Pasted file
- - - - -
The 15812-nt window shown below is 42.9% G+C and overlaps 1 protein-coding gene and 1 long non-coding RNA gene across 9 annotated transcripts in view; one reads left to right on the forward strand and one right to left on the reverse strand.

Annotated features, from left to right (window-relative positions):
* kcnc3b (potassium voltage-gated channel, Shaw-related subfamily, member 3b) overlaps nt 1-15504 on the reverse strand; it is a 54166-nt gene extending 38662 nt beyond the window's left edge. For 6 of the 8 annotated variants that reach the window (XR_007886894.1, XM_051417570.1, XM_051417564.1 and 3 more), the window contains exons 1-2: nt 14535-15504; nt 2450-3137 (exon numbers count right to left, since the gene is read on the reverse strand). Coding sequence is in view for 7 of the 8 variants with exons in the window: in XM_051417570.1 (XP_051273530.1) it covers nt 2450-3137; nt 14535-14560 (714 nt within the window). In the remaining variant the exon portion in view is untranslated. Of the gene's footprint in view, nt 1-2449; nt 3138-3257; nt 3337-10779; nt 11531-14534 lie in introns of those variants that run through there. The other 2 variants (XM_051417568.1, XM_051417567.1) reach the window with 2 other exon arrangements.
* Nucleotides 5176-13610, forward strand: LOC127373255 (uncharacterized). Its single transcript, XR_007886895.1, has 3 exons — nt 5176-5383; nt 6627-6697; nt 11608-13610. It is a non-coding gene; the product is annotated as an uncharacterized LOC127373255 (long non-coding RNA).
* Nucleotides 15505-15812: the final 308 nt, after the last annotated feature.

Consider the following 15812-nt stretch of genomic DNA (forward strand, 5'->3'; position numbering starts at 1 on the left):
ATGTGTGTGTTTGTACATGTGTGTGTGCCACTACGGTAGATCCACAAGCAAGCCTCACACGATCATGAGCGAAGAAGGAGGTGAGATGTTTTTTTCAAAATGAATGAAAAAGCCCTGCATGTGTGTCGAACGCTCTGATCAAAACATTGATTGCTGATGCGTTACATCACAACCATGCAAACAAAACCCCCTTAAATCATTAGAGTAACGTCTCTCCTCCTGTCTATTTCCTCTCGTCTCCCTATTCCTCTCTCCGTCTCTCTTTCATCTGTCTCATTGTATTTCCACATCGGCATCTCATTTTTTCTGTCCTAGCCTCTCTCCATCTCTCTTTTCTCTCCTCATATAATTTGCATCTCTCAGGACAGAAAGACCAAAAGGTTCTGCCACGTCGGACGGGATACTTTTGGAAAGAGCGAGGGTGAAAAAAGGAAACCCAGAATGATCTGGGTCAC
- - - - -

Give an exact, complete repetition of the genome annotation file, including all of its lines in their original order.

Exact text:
The 15812-nt window shown below is 42.9% G+C and overlaps 1 protein-coding gene and 1 long non-coding RNA gene across 9 annotated transcripts in view; one reads left to right on the forward strand and one right to left on the reverse strand.

Annotated features, from left to right (window-relative positions):
* kcnc3b (potassium voltage-gated channel, Shaw-related subfamily, member 3b) overlaps nt 1-15504 on the reverse strand; it is a 54166-nt gene extending 38662 nt beyond the window's left edge. For 6 of the 8 annotated variants that reach the window (XR_007886894.1, XM_051417570.1, XM_051417564.1 and 3 more), the window contains exons 1-2: nt 14535-15504; nt 2450-3137 (exon numbers count right to left, since the gene is read on the reverse strand). Coding sequence is in view for 7 of the 8 variants with exons in the window: in XM_051417570.1 (XP_051273530.1) it covers nt 2450-3137; nt 14535-14560 (714 nt within the window). In the remaining variant the exon portion in view is untranslated. Of the gene's footprint in view, nt 1-2449; nt 3138-3257; nt 3337-10779; nt 11531-14534 lie in introns of those variants that run through there. The other 2 variants (XM_051417568.1, XM_051417567.1) reach the window with 2 other exon arrangements.
* Nucleotides 5176-13610, forward strand: LOC127373255 (uncharacterized). Its single transcript, XR_007886895.1, has 3 exons — nt 5176-5383; nt 6627-6697; nt 11608-13610. It is a non-coding gene; the product is annotated as an uncharacterized LOC127373255 (long non-coding RNA).
* Nucleotides 15505-15812: the final 308 nt, after the last annotated feature.

Consider the following 15812-nt stretch of genomic DNA (forward strand, 5'->3'; position numbering starts at 1 on the left):
ATGTGTGTGTTTGTACATGTGTGTGTGCCACTACGGTAGATCCACAAGCAAGCCTCACACGATCATGAGCGAAGAAGGAGGTGAGATGTTTTTTTCAAAATGAATGAAAAAGCCCTGCATGTGTGTCGAACGCTCTGATCAAAACATTGATTGCTGATGCGTTACATCACAACCATGCAAACAAAACCCCCTTAAATCATTAGAGTAACGTCTCTCCTCCTGTCTATTTCCTCTCGTCTCCCTATTCCTCTCTCCGTCTCTCTTTCATCTGTCTCATTGTATTTCCACATCGGCATCTCATTTTTTCTGTCCTAGCCTCTCTCCATCTCTCTTTTCTCTCCTCATATAATTTGCATCTCTCAGGACAGAAAGACCAAAAGGTTCTGCCACGTCGGACGGGATACTTTTGGAAAGAGCGAGGGTGAAAAAAGGAAACCCAGAATGATCTGGGTCAC